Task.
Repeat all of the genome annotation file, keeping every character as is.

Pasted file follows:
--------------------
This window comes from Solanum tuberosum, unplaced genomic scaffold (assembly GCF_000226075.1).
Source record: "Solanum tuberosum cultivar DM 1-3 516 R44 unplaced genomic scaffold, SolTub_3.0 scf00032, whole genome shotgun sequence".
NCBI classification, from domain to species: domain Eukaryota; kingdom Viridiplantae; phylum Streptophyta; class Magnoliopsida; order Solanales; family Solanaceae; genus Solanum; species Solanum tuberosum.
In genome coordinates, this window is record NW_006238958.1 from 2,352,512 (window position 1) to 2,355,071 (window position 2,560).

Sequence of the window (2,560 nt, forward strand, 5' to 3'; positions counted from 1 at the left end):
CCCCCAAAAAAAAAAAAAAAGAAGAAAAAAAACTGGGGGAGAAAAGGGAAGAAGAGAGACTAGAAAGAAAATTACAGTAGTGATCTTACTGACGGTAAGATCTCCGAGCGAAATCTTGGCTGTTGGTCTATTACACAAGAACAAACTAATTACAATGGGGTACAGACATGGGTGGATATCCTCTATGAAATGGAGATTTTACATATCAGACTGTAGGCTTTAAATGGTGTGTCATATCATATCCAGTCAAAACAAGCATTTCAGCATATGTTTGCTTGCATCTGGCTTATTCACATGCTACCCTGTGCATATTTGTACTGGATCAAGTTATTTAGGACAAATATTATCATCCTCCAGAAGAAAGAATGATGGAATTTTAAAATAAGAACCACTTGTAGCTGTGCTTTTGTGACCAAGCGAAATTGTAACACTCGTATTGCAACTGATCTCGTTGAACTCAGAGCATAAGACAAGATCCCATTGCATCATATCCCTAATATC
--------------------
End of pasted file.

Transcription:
This window comes from Solanum tuberosum, unplaced genomic scaffold (assembly GCF_000226075.1).
Source record: "Solanum tuberosum cultivar DM 1-3 516 R44 unplaced genomic scaffold, SolTub_3.0 scf00032, whole genome shotgun sequence".
NCBI classification, from domain to species: domain Eukaryota; kingdom Viridiplantae; phylum Streptophyta; class Magnoliopsida; order Solanales; family Solanaceae; genus Solanum; species Solanum tuberosum.
In genome coordinates, this window is record NW_006238958.1 from 2,352,512 (window position 1) to 2,355,071 (window position 2,560).

Sequence of the window (2,560 nt, forward strand, 5' to 3'; positions counted from 1 at the left end):
CCCCCAAAAAAAAAAAAAAAGAAGAAAAAAAACTGGGGGAGAAAAGGGAAGAAGAGAGACTAGAAAGAAAATTACAGTAGTGATCTTACTGACGGTAAGATCTCCGAGCGAAATCTTGGCTGTTGGTCTATTACACAAGAACAAACTAATTACAATGGGGTACAGACATGGGTGGATATCCTCTATGAAATGGAGATTTTACATATCAGACTGTAGGCTTTAAATGGTGTGTCATATCATATCCAGTCAAAACAAGCATTTCAGCATATGTTTGCTTGCATCTGGCTTATTCACATGCTACCCTGTGCATATTTGTACTGGATCAAGTTATTTAGGACAAATATTATCATCCTCCAGAAGAAAGAATGATGGAATTTTAAAATAAGAACCACTTGTAGCTGTGCTTTTGTGACCAAGCGAAATTGTAACACTCGTATTGCAACTGATCTCGTTGAACTCAGAGCATAAGACAAGATCCCATTGCATCATATCCCTAATATC